How Does Your Credit Score Affect Your Car Insurance?
Why do car insurance companies use credit score when pricing customers?
Car insurance companies have been using your credit score to price drivers like you for decades, despite criticism from other drivers and industry leaders alike.
Other insurers say that using your credit score is in your best interest. We think they’re trying to hide their bias against minorities and underserved communities.
What is a credit score and how does it affect your car insurance premium?
A credit score is a three-digit number that reflects an individual's creditworthiness and is used to predict the likelihood that they will pay their debts on time. Credit scores are calculated based on information in a person's credit reports, which are compiled by credit bureaus based on credit accounts and payment history.
And here's the important part—these scores have nothing to do with how you drive.
Car insurance companies use credit scores as a factor in determining premiums because they believe that there is a correlation between a person's credit score and their likelihood of filing a claim. Traditional car insurance companies believe that if you have a bad credit score, you’re more likely to file a claim while having a policy (which makes no sense if you think about it).
Credit scores do not always accurately predict a driver’s risk as a policyholder. For example, a person with a low credit score may be a responsible driver with a clean driving record, while a person with a high credit score may have multiple accidents or traffic violations.
The use of credit scores disproportionately affects people on the lower ends of our economy, who are more likely to have lower credit scores due to systemic biases and financial hardships. Mike Kreidler, a six-term insurance commissioner in Washington state, has been a vocal critic of the use of credit scores in insurance pricing, calling it "unfair and has a disproportionate economic impact on low-income individuals and communities of color".
There is also little transparency in exactly how car insurance companies use credit scores to price premiums, making it difficult for drivers to understand how their credit score is affecting their policies.
Why do most insurers still use credit scores if it is unfair?
Despite the obvious issues surrounding the use of credit scores in insurance pricing, most car insurance companies continue to use them because of the use of traditional rating systems and the costs associated with changing their underwriting practices.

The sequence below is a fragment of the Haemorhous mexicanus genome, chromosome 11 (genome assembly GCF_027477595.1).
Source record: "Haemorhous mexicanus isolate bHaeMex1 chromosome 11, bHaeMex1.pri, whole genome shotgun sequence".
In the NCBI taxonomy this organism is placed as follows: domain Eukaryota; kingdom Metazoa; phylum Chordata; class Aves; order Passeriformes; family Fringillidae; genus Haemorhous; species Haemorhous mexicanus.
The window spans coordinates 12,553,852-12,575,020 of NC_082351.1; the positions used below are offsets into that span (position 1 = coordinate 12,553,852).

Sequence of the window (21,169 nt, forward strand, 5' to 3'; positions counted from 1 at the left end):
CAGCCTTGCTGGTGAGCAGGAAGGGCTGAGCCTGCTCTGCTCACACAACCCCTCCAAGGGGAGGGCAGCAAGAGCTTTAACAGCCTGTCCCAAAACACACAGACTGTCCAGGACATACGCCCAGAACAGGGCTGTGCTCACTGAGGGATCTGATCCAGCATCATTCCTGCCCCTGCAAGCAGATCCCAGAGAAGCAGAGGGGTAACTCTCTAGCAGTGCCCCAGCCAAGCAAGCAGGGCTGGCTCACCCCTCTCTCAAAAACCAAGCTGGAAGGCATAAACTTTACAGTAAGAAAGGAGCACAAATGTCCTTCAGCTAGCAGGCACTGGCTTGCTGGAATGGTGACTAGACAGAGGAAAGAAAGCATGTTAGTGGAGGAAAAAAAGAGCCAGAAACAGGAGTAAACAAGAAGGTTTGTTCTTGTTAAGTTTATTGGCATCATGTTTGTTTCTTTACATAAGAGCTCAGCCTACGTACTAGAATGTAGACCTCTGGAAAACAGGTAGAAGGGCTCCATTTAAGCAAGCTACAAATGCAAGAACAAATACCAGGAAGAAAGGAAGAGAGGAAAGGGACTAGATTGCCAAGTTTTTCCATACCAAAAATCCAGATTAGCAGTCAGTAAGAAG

If regulators or industry leaders were to successfully push for a ban on the use of credit scores in insurance pricing, big insurers would have to find alternative methods for assessing risk and setting premiums. This process would likely involve big changes to their underwriting practices, training, and systems, which would be costly and time-consuming for insurers.
So they would rather drag their feet and not make a change that benefits all drivers. They would rather focus on their bottom-line and maintaining old practices than actually changing an unjust and broken industry. Many insurers may never want to abandon a practice that they have relied on for decades for measuring risk.
It's all in the numbers
When comparing credit score as a rating factor to other factors, credit score is three times as costly as costly as DUIs, reckless driving, or at-fault accidents—in your car insurance pricing.
Alternatives to using credit scores in insurance pricing
There are several alternatives to using credit scores in insurance pricing that may be more fair and accurate in predicting risk. One alternative is the use of "telematics" or "pay-as-you-drive" (PAYD) insurance, which uses technology such as onboard sensors, mobile apps, and GPS to track a driver's behavior and set premiums based on your actual driving habits.
This approach focuses on the driver's actual driving behavior and where they drive, rather than their credit score—which may be more accurate in predicting their likelihood of filing a claim.
Some insurers have chosen to not use credit scores at all in their underwriting practices (like LOOP), focusing instead on other factors such as driving history, where a driver drives, vehicle type, and current driving habits.
This is unfair practice is just one example of why LOOP was created
The use of credit scores in insurance pricing is clearly an issue that has to be fixed. These scores do not accurately predict a driver’s risk as a policyholder and disproportionately affects low-income individuals and communities of color.
Credit scores have nothing to do with whether or not someone has good driving habits.
At LOOP, we believe that all people are worthy of fair rates and we have taken a stand to never use credit in our underwriting practices. Instead, we look at how drivers dirve and where they drive to more accurately measure their risk exposure and strive to make the results fairer (and more transperent) for everyone.
See how much you save when we take systemic bias out of the equation.